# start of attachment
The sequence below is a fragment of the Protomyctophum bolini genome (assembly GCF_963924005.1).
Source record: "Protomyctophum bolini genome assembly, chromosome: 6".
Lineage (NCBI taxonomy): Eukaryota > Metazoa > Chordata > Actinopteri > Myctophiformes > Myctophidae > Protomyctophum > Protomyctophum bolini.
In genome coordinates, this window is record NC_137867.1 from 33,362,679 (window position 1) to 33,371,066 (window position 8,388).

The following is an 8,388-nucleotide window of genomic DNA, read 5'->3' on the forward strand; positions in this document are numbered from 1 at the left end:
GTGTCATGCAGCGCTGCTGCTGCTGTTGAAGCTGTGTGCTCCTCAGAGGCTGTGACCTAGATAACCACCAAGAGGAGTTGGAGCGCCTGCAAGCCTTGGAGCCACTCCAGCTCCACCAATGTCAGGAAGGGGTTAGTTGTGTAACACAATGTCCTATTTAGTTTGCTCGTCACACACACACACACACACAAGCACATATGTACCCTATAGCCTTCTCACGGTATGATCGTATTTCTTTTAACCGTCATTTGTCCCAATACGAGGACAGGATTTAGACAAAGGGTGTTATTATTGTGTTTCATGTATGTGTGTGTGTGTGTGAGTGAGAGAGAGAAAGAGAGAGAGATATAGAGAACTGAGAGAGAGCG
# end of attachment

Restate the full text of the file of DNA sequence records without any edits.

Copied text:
The sequence below is a fragment of the Protomyctophum bolini genome (assembly GCF_963924005.1).
Source record: "Protomyctophum bolini genome assembly, chromosome: 6".
Lineage (NCBI taxonomy): Eukaryota > Metazoa > Chordata > Actinopteri > Myctophiformes > Myctophidae > Protomyctophum > Protomyctophum bolini.
In genome coordinates, this window is record NC_137867.1 from 33,362,679 (window position 1) to 33,371,066 (window position 8,388).

The following is an 8,388-nucleotide window of genomic DNA, read 5'->3' on the forward strand; positions in this document are numbered from 1 at the left end:
GTGTCATGCAGCGCTGCTGCTGCTGTTGAAGCTGTGTGCTCCTCAGAGGCTGTGACCTAGATAACCACCAAGAGGAGTTGGAGCGCCTGCAAGCCTTGGAGCCACTCCAGCTCCACCAATGTCAGGAAGGGGTTAGTTGTGTAACACAATGTCCTATTTAGTTTGCTCGTCACACACACACACACACACAAGCACATATGTACCCTATAGCCTTCTCACGGTATGATCGTATTTCTTTTAACCGTCATTTGTCCCAATACGAGGACAGGATTTAGACAAAGGGTGTTATTATTGTGTTTCATGTATGTGTGTGTGTGTGTGAGTGAGAGAGAGAAAGAGAGAGAGATATAGAGAACTGAGAGAGAGCG